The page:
A FAMILY have paid tribute to a “much-loved” husband, father and grandfather who suffered a broken neck while being treated by a chiropractor for an aching leg.

An inquest has been held into the death of John Lawler, aged 80, who fell dangerously ill at the Chiropractor 1st clinic on The Mount in August 2017 during treatment from Dr Arleen Scholten.

The coroner Jonathan Heath returned a narrative conclusion that Mr Lawler suffered a fractured neck and spinal cord injury while undergoing treatment. This led to respiratory depression from which he died, Mr Heath added.

He said he intends to send a report to the General Chiropractic Council, first to request a review of chiropractic guidance for pre-treatment imaging, and secondly to request making first aid treatment mandatory for chiropractors.

Mr Lawler’s family paid tribute to him following the inquest.

His daughter Clare said: “We were devastated to lose John in such tragic and unforeseen circumstances two years ago. A much-loved husband, father, grandfather, he continues to be greatly missed by us all.

“Having to re-live the circumstances of his death has been particularly difficult for us but we are grateful to have a clearer picture of the events that led to John’s death.”

His widow Joan added: “He was a quiet, unassuming, very religious man and he loved us all deeply. His grandchildren miss him desperately and we all miss him.”

A representative for Dr Scholten said: “Arleen Scholten wishes to express her deepest sympathies to the family of Mr Lawler for their loss. This was an extremely rare and unusual incident, which has been thoroughly investigated by the coroner during the course of the inquest. She will take on board the coroner’s findings, and has already made changes to her practice since the incident.”

The inquest heard that Mr Lawler had gone to Dr Scholten’s Chiropractic 1st clinic in August 2017 after suffering an aching leg that was keeping him awake at night.

Joan said he started shouting at the chiropractor that she was hurting him, then began moaning and then said he couldn’t feel his arms.

Mrs Lawler said Dr Scholten tried to turn him over and then manoeuvred him into a chair next to the treatment table but he had become unresponsive.

“He was like a rag doll,” she said.

“His lips looked a little bit blue but I knew he was breathing.

“I said: ‘Has he had a stroke?’ She put his head back and said ‘no, his features are symmetrical’.

“She started shouting to get an ambulance.”

However, Dr Scholten told the inquest that she initially thought that Mr Lawler had actually had a stroke.

The inquest heard that paramedics arrived, treated John and took him downstairs in a chair and to York Hospital, and he was later transferred to Leeds General Infirmary.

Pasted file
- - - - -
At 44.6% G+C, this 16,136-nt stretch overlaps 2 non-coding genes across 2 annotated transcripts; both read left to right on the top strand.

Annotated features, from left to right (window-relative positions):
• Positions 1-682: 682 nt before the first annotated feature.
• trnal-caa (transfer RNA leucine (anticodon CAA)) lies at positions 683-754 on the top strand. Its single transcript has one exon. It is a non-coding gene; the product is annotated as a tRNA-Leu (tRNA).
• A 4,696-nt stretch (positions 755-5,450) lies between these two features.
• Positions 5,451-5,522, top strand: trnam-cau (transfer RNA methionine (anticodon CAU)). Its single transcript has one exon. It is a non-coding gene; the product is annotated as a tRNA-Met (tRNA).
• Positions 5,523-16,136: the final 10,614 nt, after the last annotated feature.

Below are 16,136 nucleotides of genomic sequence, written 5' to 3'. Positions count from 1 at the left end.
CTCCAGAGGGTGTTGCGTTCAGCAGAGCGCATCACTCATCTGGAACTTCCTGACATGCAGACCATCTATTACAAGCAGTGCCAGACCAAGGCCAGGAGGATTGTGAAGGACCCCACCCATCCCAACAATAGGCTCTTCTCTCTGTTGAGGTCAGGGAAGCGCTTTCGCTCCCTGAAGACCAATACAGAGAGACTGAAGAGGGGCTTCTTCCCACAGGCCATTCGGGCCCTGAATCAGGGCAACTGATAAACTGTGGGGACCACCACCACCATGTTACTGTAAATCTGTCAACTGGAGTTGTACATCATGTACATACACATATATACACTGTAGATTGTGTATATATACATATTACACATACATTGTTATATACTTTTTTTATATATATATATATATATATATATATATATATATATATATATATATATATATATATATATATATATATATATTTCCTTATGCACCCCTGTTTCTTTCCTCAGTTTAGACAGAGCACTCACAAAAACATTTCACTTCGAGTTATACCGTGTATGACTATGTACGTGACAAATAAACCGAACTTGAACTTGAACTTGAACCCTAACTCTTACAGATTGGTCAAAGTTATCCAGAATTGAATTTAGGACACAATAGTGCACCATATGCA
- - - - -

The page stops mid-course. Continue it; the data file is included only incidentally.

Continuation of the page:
He was given an MRI scan and a doctor told Mrs Lawler he had suffered a broken neck.

She said she was subsequently told that her husband was a paraplegic and he could undergo a 14-hour operation which would be traumatic, but he “just faded away”, and died the day after the incident.

The inquest was told that Mr Lawler had a history of lumbar degenerative disease and had metal rods in his lower back.

Dr Scholten said she had no idea of his injury when she lifted him off a treatment table into a chair and attempted to give him mouth-to-mouth resuscitation.

She was speaking as it emerged that since his death, investigations had shown that the retired York bank manager had been suffering from ‘ossified longitudinal ligament’ adjacent to the spinal cord in his neck.

The inquest heard that the ligament had fractured during treatment, leading to the rupture of a disc and injury to the spinal cord which caused his death. Dr Scholten said she had treated thousands of patients at her Chiropractic 1st clinic and never come across anyone suffering Mr Lawler’s injury.

Under cross-examination from Richard Copnall, counsel for Mr Lawler’s family, she accepted that, with hindsight, it had been dangerous to move him from the table to the chair.

However, she said: “I was in a complete state of shock. I have treated thousands of people and had never experienced anything like this in the past... I didn’t know what was going on.

“A stroke was the only thing that came to mind at that point.

“His mouth started turning a bit blue. He started to lose consciousness. I started to give rescue breath. I believed it was helping because the colour started to come back.”

The inquest was told Dr Scholten used an ‘activator’, a small, hand-held instrument which delivered a gentle force to the spine, and a chiropractic ‘drop table’, a treatment table with sections that could drop away to assist with spinal manipulation.

The chiropractor, who earned a Doctor of Chiropractic degree at Northwestern College of Chiropractic in Canada, conceded that, under British rules, she should not be styled as ‘Dr’ but as ‘Mrs’.

The Press reported last year that a woman who was arrested on suspicion of manslaughter in connection with Mr Lawler’s death had been released without charge, following a police investigation.